Yes, I do blame the school. A school is there to educate you, they are not there to decide they can't be bothered with one student and to get rid of them as soon as they can. They ruin your chances at a future. I wasn't the only one.

    If you found that one of your children was sent up to the 10th grade and you found he or she shouldn't have even passed the 8th, you'd be pretty pissed off to. As I said earlier, if you cant pass the 8th grade, you can't pass the 10th.

    Someone with an intellectual disability wouldn't make it all to the way to Uni, would they?

    Evan:

    Been at Macca's for four years and it's time to move on. Reg employees are never trained in food ordering, deliveries and safety inspections. Thats always the job for the managers. Best job I could hope for is shift supervisor, which I have a good chance at getting.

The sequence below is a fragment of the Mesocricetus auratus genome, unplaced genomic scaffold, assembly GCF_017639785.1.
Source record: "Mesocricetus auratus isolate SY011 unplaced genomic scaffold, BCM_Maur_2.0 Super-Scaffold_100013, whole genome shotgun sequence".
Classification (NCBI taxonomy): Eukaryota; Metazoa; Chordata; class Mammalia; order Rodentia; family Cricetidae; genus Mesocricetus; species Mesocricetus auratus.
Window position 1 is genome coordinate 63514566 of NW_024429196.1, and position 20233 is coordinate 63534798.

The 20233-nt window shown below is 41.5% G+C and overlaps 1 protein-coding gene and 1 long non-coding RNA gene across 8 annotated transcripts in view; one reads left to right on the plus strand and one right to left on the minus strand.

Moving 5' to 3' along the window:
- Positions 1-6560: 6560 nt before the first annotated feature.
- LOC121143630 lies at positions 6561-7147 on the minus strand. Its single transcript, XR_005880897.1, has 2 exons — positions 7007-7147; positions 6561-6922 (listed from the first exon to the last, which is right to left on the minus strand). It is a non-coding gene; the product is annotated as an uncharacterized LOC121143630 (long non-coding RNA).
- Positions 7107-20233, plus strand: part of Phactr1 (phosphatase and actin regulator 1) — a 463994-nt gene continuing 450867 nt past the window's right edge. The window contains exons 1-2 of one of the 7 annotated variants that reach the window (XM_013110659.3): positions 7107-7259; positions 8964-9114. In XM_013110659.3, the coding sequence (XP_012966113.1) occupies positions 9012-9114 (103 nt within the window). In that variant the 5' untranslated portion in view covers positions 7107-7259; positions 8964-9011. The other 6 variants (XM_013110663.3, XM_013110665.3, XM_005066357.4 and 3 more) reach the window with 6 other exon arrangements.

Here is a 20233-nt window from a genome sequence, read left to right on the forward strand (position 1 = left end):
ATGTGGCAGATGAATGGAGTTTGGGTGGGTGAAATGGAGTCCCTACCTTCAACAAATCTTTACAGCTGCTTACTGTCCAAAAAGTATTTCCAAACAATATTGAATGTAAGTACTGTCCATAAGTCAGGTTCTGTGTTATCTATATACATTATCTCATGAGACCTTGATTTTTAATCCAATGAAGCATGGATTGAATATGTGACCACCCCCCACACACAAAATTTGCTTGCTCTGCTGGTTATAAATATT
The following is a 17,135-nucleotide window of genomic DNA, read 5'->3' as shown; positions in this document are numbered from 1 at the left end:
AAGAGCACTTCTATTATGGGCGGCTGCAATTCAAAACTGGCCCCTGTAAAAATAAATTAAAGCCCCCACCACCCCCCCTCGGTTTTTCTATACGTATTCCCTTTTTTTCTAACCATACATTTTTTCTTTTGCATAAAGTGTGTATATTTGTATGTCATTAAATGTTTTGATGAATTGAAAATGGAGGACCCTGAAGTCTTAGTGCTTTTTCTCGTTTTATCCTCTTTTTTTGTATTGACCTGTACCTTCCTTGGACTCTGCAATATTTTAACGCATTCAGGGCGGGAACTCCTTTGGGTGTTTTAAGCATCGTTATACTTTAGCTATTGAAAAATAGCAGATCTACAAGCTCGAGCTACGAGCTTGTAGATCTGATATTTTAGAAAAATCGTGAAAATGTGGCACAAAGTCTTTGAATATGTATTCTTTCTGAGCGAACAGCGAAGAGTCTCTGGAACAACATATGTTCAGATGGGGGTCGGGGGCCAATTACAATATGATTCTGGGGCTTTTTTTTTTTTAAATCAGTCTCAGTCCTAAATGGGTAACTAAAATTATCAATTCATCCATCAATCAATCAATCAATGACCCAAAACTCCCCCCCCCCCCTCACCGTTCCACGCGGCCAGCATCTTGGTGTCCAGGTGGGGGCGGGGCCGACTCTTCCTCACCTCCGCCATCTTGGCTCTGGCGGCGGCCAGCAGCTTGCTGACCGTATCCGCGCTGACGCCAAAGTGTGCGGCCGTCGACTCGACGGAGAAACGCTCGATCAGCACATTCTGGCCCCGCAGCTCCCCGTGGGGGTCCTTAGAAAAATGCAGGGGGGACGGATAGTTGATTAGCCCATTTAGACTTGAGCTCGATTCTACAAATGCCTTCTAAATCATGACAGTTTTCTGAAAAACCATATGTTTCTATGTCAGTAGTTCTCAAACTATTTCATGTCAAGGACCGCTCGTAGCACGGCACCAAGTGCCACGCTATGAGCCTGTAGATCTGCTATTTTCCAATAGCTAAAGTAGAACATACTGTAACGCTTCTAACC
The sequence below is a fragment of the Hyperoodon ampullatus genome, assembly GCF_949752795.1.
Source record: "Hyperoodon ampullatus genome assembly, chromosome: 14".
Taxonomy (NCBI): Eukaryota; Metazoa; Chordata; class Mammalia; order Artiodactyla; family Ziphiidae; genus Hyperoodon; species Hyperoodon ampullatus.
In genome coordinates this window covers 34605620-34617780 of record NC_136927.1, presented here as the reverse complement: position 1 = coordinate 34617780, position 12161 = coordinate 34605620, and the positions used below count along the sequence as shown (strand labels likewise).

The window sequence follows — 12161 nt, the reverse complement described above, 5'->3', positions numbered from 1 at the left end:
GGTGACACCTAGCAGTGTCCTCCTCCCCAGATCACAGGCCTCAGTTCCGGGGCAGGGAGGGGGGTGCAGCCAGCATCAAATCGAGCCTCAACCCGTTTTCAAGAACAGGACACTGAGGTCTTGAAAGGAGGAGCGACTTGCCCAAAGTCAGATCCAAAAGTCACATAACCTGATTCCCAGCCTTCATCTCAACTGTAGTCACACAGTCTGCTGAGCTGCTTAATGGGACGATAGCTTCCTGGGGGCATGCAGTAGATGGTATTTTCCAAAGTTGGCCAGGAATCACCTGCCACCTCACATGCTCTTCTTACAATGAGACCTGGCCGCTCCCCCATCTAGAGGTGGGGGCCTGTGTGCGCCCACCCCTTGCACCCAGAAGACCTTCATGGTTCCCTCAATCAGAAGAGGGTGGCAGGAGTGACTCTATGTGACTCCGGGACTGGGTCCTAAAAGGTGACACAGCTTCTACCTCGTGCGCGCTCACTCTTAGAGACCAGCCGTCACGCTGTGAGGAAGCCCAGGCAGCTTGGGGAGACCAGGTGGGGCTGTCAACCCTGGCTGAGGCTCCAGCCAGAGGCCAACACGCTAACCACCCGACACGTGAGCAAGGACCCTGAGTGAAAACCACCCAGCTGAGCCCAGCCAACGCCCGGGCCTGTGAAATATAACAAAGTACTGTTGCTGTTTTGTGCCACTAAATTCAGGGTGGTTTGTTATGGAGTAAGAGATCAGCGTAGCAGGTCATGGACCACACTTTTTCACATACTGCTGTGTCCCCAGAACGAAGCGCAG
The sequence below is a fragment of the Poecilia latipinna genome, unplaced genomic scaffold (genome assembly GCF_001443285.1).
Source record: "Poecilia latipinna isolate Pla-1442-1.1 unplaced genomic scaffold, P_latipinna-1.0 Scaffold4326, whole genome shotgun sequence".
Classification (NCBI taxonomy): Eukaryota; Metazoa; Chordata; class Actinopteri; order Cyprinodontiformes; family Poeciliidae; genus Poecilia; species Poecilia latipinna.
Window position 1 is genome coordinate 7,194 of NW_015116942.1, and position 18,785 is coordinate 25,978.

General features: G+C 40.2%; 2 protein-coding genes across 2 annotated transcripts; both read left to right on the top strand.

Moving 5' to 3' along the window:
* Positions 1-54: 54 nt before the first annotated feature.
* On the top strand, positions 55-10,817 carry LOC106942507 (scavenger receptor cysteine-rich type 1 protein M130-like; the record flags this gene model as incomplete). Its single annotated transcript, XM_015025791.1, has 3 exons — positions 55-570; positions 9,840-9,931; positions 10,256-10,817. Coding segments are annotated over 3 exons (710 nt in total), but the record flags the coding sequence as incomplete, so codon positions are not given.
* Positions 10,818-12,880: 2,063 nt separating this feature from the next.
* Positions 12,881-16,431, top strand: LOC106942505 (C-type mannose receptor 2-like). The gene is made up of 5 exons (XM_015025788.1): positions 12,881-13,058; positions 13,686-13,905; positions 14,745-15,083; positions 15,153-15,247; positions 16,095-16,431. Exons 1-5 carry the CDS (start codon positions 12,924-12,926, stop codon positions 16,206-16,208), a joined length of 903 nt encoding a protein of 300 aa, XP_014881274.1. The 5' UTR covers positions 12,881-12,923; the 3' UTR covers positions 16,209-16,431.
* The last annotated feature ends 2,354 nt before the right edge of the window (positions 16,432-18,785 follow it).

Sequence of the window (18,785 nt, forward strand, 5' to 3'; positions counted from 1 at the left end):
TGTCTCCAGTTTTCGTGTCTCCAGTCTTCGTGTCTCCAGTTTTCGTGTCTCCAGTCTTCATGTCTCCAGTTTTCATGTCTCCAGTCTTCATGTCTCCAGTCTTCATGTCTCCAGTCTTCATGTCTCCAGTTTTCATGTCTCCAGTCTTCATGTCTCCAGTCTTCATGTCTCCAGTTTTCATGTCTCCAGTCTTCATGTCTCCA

I usually help out the young kids on counter because they are new, nervous, and don't know enough yet. I help them out in the mornings when I can. I'm not assigned to help them, I just like to assist them if I can.

    Btw way your links takes to the site for the QLD Tafe. I am halfway across the country, lol. Never mind.

    Well, don't think I don't have a goal in life. I do look at everything, the positives and the negatives, and I won't do anything unless I can see a positive at the end.

    I won't take out a loan if I am not 100% sure I can pay it back. If I fail, then I am in debt, and no one wants to be in debt, especially at my age. I am trying to be a responsible person but it seems some people here throw responsibility out the window.